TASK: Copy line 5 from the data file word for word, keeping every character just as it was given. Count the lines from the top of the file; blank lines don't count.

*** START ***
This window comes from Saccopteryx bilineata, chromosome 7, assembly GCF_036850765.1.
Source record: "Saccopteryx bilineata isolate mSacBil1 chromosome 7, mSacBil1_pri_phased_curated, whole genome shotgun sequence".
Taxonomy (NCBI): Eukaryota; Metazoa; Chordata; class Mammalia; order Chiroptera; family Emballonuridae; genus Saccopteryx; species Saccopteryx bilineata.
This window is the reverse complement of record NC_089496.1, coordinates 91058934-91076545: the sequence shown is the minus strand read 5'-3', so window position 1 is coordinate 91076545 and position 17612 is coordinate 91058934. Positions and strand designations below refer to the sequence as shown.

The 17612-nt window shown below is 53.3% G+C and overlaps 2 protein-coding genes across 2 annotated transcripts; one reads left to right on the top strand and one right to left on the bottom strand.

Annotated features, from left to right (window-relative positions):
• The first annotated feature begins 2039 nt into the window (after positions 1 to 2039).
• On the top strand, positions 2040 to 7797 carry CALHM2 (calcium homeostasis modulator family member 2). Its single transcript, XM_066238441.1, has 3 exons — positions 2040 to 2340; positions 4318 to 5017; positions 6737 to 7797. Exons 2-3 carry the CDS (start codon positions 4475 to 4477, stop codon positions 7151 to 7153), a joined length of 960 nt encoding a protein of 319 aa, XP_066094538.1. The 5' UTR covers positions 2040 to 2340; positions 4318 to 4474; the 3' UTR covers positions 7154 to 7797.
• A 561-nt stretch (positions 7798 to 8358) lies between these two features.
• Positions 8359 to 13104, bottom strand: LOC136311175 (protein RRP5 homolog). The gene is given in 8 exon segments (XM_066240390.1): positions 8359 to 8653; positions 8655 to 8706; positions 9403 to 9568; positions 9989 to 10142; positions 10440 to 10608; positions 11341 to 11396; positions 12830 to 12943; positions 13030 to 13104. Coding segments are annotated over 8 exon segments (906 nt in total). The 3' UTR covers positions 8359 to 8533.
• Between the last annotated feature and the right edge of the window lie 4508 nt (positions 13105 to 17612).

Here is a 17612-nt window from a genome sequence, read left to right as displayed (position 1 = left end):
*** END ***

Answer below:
The 17612-nt window shown below is 53.3% G+C and overlaps 2 protein-coding genes across 2 annotated transcripts; one reads left to right on the top strand and one right to left on the bottom strand.